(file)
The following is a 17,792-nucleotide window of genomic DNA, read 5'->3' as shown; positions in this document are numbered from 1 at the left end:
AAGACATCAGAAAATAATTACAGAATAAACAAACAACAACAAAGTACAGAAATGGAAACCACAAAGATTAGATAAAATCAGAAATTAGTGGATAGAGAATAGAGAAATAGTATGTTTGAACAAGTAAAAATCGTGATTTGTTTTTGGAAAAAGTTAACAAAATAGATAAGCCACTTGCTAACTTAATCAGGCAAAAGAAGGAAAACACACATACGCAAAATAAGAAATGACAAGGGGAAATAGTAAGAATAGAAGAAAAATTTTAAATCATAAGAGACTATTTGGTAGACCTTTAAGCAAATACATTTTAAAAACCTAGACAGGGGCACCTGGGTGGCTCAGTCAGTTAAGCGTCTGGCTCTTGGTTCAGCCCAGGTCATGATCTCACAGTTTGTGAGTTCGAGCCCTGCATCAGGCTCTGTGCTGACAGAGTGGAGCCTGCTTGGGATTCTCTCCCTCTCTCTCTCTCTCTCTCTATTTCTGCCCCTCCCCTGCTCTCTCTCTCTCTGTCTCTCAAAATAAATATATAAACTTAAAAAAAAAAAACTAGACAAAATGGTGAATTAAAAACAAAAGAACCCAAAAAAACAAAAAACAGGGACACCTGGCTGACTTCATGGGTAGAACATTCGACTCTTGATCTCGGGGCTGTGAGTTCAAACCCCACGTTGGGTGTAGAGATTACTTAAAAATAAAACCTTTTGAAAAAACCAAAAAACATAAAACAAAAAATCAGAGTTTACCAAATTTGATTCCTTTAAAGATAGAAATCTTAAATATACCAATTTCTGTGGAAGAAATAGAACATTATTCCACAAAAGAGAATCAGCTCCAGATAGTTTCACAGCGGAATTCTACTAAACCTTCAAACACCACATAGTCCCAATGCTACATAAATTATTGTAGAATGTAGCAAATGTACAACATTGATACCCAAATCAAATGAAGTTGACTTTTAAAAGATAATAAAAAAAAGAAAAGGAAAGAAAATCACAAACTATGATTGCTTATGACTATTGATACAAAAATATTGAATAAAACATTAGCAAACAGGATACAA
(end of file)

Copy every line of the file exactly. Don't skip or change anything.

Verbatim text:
The following is a 17,792-nucleotide window of genomic DNA, read 5'->3' as shown; positions in this document are numbered from 1 at the left end:
AAGACATCAGAAAATAATTACAGAATAAACAAACAACAACAAAGTACAGAAATGGAAACCACAAAGATTAGATAAAATCAGAAATTAGTGGATAGAGAATAGAGAAATAGTATGTTTGAACAAGTAAAAATCGTGATTTGTTTTTGGAAAAAGTTAACAAAATAGATAAGCCACTTGCTAACTTAATCAGGCAAAAGAAGGAAAACACACATACGCAAAATAAGAAATGACAAGGGGAAATAGTAAGAATAGAAGAAAAATTTTAAATCATAAGAGACTATTTGGTAGACCTTTAAGCAAATACATTTTAAAAACCTAGACAGGGGCACCTGGGTGGCTCAGTCAGTTAAGCGTCTGGCTCTTGGTTCAGCCCAGGTCATGATCTCACAGTTTGTGAGTTCGAGCCCTGCATCAGGCTCTGTGCTGACAGAGTGGAGCCTGCTTGGGATTCTCTCCCTCTCTCTCTCTCTCTCTCTATTTCTGCCCCTCCCCTGCTCTCTCTCTCTCTGTCTCTCAAAATAAATATATAAACTTAAAAAAAAAAAACTAGACAAAATGGTGAATTAAAAACAAAAGAACCCAAAAAAACAAAAAACAGGGACACCTGGCTGACTTCATGGGTAGAACATTCGACTCTTGATCTCGGGGCTGTGAGTTCAAACCCCACGTTGGGTGTAGAGATTACTTAAAAATAAAACCTTTTGAAAAAACCAAAAAACATAAAACAAAAAATCAGAGTTTACCAAATTTGATTCCTTTAAAGATAGAAATCTTAAATATACCAATTTCTGTGGAAGAAATAGAACATTATTCCACAAAAGAGAATCAGCTCCAGATAGTTTCACAGCGGAATTCTACTAAACCTTCAAACACCACATAGTCCCAATGCTACATAAATTATTGTAGAATGTAGCAAATGTACAACATTGATACCCAAATCAAATGAAGTTGACTTTTAAAAGATAATAAAAAAAAGAAAAGGAAAGAAAATCACAAACTATGATTGCTTATGACTATTGATACAAAAATATTGAATAAAACATTAGCAAACAGGATACAA